However, the sites don’t always make clear what is and isn’t allowed. Some sharing could potentially violate the terms and conditions, but the language used in those agreements can be ambiguous to say the least, with little mention of repercussions.

Some providers, such as Sky, allow other people to use the service via the Sky Go service while you can add other members to Netflix, Spotify, and iTunes family accounts.

But this is intended for family members or those in the same household, not a friend to share with and save some money.

Most companies state their rules in the terms and conditions and aren’t keen on sharing paid-for memberships for obvious reasons.

Netflix, for example, says in its terms and conditions that any content viewed through the service is for the person and non-commercial use of the account holder and their household. This means, you can’t stream the shows in a venue and charge people (you shouldn’t try and turn your house into a cinema) and you shouldn’t be sharing with friends.

When it comes to charity memberships such as the National Trust or English Heritage, these charities will be missing out on funds if you hand your card over freely.

Here comes the crack-down...

Companies know people can take advantage of subscriptions and share them, directly costing them money so they have also started to act.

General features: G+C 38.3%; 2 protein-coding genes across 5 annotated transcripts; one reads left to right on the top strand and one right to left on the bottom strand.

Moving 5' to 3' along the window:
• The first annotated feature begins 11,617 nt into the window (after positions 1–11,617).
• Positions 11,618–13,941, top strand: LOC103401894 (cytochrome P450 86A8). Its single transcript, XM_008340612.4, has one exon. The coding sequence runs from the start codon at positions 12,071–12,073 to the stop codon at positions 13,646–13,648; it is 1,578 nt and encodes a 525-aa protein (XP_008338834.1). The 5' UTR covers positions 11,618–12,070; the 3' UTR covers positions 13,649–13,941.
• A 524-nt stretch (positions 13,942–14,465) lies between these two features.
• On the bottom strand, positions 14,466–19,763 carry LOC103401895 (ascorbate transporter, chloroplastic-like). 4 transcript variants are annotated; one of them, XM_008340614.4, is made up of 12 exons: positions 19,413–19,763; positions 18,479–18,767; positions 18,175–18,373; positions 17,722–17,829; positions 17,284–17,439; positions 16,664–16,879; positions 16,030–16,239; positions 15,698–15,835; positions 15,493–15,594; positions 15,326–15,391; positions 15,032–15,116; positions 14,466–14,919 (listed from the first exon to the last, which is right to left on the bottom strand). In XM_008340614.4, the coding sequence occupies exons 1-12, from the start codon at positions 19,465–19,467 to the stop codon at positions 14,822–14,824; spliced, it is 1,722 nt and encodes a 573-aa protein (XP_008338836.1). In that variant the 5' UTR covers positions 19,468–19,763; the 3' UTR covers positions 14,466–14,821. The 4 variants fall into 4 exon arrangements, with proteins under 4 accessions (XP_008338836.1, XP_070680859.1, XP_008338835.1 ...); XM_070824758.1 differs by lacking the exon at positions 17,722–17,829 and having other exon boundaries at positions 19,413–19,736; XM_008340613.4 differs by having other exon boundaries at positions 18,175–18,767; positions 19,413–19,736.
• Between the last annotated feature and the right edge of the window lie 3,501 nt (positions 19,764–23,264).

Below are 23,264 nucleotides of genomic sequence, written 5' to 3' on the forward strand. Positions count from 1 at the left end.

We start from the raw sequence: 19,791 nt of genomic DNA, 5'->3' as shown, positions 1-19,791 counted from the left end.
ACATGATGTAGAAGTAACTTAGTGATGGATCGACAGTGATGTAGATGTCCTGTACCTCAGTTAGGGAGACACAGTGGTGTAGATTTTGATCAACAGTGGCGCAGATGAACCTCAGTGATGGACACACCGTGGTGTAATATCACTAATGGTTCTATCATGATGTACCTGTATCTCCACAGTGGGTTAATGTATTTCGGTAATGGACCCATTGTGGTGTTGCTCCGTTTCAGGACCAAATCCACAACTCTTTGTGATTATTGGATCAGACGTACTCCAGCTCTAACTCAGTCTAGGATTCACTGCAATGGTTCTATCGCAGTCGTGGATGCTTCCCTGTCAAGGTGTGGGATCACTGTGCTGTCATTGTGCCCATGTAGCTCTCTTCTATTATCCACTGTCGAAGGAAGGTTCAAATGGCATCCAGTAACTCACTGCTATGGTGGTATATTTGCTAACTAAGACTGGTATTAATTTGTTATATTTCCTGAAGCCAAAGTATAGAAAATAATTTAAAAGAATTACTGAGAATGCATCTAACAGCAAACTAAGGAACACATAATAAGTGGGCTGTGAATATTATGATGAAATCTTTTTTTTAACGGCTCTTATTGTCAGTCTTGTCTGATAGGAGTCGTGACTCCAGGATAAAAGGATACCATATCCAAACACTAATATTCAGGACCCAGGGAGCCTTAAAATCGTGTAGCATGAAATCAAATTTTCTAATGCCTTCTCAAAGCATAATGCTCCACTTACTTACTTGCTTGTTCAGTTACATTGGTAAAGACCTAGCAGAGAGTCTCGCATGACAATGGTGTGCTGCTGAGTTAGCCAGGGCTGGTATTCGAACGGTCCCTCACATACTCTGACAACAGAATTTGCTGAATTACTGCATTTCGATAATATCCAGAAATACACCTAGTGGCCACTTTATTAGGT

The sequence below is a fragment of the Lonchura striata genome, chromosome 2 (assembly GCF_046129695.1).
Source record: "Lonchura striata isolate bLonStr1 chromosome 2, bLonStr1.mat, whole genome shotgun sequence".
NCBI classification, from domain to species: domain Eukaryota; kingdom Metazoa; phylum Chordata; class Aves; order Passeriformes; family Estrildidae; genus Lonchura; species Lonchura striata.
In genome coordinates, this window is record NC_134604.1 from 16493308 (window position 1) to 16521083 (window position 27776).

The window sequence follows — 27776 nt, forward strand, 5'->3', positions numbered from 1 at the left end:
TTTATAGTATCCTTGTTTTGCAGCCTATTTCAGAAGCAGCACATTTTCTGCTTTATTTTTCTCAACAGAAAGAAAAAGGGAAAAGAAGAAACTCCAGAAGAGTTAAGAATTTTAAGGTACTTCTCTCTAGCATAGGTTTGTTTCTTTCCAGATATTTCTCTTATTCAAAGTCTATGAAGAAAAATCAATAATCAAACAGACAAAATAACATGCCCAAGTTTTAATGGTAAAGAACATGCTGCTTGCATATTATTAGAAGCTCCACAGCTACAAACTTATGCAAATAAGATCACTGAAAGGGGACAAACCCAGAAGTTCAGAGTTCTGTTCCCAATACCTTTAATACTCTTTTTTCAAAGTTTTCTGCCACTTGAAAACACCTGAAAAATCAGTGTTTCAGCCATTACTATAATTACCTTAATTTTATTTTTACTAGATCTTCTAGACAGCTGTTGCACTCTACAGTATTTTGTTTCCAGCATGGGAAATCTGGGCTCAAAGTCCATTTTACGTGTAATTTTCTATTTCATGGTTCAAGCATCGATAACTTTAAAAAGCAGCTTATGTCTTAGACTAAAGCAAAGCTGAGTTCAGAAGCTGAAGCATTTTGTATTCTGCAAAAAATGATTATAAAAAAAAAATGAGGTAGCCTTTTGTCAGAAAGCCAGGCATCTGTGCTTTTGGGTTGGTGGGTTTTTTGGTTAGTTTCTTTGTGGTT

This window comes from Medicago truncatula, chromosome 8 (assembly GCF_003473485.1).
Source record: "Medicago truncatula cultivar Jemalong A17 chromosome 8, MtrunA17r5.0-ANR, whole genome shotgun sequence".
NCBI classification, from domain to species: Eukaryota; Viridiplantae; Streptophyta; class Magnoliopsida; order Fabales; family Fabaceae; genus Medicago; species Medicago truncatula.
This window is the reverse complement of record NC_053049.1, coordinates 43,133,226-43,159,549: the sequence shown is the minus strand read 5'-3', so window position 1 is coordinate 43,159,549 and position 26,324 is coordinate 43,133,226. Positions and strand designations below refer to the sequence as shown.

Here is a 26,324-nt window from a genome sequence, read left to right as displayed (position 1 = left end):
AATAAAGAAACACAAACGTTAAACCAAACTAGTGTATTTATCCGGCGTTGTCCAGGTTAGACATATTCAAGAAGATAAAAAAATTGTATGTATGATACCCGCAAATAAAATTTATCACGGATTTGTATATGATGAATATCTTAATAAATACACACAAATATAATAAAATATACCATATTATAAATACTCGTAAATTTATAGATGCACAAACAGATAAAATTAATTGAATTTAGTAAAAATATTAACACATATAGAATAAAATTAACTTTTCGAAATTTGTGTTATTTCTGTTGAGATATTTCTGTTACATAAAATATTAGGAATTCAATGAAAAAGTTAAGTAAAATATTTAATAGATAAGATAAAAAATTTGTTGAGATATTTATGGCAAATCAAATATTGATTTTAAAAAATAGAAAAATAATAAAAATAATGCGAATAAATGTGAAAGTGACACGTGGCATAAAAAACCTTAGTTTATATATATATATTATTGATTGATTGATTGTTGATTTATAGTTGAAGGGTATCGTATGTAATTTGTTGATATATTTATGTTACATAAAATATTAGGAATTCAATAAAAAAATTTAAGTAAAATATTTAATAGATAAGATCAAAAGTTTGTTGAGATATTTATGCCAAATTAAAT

Earlier this year it was reported that Netflix was cracking down on people sharing passwords and accounts with other households with some users getting messages asking them to verify that they live with the account holder.

So, there may be a limited time for this kind of sharing to continue.

If you’re not willing to try your luck sharing, or feel a sense of moral obligation to pay properly, there are ways to cut your costs with these subscriptions.

Taking advantage of free trials is one way and getting through TV shows during the free period (something I have perfected in lockdown with so much time at home).

It’s also worth checking if you’ll be able to get a streaming freebie through another service you pay for. Some TV and phone services chuck in extra streaming services and this could save you a packet.

It’s also worth remembering that there’s a vast collection of free films and TV shows to watch on places like iPlayer and 4OD.

Whether you share widely or not is up to you. But the rule is you should only share if you’ve prepared for the consequences if you’re forced to stop by the company and think about how you might manage the cost if it happens. No point getting halfway through Game of Thrones only to find you can’t complete it!

Don’t forget that while you may think that this article is brilliant, it is intended for information purposes only and should not be mistaken for financial advice or recommendations.

3 things to do
right now

1

Take an audit of your subscription services, do you need them, can you afford them, and is there a way to get them cheaper such as with a free trial?

2

If you are sharing an account and want to start playing it straight and paying your own way, check you’re not paying for an account already as they’re often thrown in with other services including packaged accounts.

3

Take a deep dive into the free things on offer you could get hold of. From days out, events and holidays to the backlog of TV shows and films on free players - you would be surprised to know what’s on offer.

Meerkat your Life
3 Things